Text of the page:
Spaceports battle for space tourists

VAN HORN, Texas (KRQE) - Virgin Galactic and its future base, New Mexico's Spaceport America, have a serious competitor chomping at their heels from a private spaceport in far West Texas.

After years of mostly secret research and testing, Amazon founder Jeff Bezos is making a big public move on the space tourism market with his personal rocket company, Blue Origin.

Following a recent successful unmanned test flight of the company's 'New Shepard' spacecraft at Bezos' private spaceport near Van Horn, Texas, they now have a new online marketing campaign aggressively targeting would-be space adventurers.

The slick online recruiting video features Blue Origin Chief of Mission Assurance and former NASA astronaut Jeff Ashby making the pitch.

"You get this hair-raising ride," says Ashby, as a high resolution animation shows a space tourism blast off. "The shaking, and thunder and acceleration."

"Once you're there," he adds, as animation shows astronauts floating and looking out wide windows, "it's a feast for the senses."

The New Shepard capsule blasts off vertically, the old fashioned way, on top of a rocket booster.

After future astronauts spend about four minutes in space, the capsule comes back by parachute, landing near the launch site.

The Blue Origin spaceport is in the Texas desert about 30 miles south of the New Mexico state line, along the highway between Carlsbad, New Mexico and Van Horn, Texas.

Engine test stands and launch pads dotting the sprawling desert floor make it look much like a NASA facility. But this piece of desert and all the rocket hardware belongs to Bezos.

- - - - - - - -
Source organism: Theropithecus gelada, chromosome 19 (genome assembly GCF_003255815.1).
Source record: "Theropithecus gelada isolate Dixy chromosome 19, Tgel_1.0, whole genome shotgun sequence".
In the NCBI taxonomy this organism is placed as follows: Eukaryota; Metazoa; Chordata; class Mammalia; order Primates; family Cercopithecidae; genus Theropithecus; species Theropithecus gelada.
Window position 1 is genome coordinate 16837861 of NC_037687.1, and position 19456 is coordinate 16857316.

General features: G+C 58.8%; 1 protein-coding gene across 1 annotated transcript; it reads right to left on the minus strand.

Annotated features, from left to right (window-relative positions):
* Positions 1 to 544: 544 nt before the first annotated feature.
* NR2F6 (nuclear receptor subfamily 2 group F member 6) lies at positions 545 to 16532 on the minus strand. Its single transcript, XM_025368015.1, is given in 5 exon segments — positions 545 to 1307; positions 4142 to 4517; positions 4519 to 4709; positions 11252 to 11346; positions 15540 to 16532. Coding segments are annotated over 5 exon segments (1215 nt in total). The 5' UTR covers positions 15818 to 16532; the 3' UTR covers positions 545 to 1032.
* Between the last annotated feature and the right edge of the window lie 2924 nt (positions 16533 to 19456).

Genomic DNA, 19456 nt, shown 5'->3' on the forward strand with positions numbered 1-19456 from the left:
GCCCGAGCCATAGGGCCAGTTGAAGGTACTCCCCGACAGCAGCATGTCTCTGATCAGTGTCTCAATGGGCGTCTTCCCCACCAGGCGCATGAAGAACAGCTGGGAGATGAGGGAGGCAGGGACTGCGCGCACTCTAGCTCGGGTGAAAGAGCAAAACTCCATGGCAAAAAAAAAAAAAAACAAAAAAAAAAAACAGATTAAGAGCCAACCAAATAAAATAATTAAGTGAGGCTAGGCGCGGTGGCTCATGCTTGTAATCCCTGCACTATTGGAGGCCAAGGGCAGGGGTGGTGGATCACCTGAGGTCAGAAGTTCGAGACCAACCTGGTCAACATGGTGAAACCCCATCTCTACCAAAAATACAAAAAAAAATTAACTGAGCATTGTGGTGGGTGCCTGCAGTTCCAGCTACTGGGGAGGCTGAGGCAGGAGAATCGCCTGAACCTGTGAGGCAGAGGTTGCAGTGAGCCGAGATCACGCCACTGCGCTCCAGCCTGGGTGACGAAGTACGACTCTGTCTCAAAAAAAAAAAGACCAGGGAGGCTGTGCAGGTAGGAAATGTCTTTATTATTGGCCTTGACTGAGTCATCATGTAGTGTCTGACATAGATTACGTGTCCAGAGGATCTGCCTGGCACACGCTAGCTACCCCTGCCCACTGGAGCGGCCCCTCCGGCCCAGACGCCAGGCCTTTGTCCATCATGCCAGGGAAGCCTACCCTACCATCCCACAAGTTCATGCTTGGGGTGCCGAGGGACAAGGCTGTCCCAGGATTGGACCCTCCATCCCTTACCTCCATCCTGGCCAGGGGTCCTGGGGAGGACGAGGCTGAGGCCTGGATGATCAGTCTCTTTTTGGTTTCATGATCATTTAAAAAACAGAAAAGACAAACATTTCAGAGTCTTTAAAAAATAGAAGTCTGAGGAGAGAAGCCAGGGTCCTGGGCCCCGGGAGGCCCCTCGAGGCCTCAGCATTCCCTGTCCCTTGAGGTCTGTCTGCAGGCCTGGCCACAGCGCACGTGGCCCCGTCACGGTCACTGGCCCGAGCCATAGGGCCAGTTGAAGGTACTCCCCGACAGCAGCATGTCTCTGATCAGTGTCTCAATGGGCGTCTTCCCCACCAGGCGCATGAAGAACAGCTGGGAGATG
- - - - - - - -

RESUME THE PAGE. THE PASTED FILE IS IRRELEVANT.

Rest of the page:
His rocket scientists have quietly been conducting tests out there for years.

Van Horn is the closest town, about 30 miles away.

Blue Origin staffers have bought some homes in the small community of 2,000. During various rocket system tests they also rent lots of rooms at places like the historic Hotel El Capitan founded in 1930.

But the tests have been sporadic over the years.

The town gets quieter and the extra cash flow ebbs for weeks at a time when Blue Origin is not testing out at the Spaceport.

Lisa Morton, who works at the local paper, the Van Horn Advocate, says folks look forward to the day space tourists come to town even those who don't necessary want to ride a rocket themselves.

"So if we can get the people off the interstate," she said, "even off of curiosity to see what's going on out here in the desert, then that would be great for us as well."

Each New Shepard flight can carry six astronauts for fun trips.

Scientists will also be able to buy research flights for themselves and their equipment.

After setting its capsule free in space, each Blue Origin booster rocket would land softly under its own power and be re-used.

With online forms at its website, the company is now taking names of those who want to be contacted when the first astronaut tickets are available.

Blue Origin also says if you buy a ticket for one of these first shorter sub-orbital trips, you will be offered one of the first seats available on the company's future, and much bigger, 'orbital' rocket.

That craft would allow space tourists to spend days in orbit instead of just a few minutes in the slice of outer space above West Texas.

Web Extra: Blue Origin Spaceport Aerial Tour

Private Spaceport Near Van Horn, Texas. Sky News 13 Pilot-Reporter Bob Martin takes you on an aerial tour of the secretive and private launch site and test range near Van Horn, Texas.


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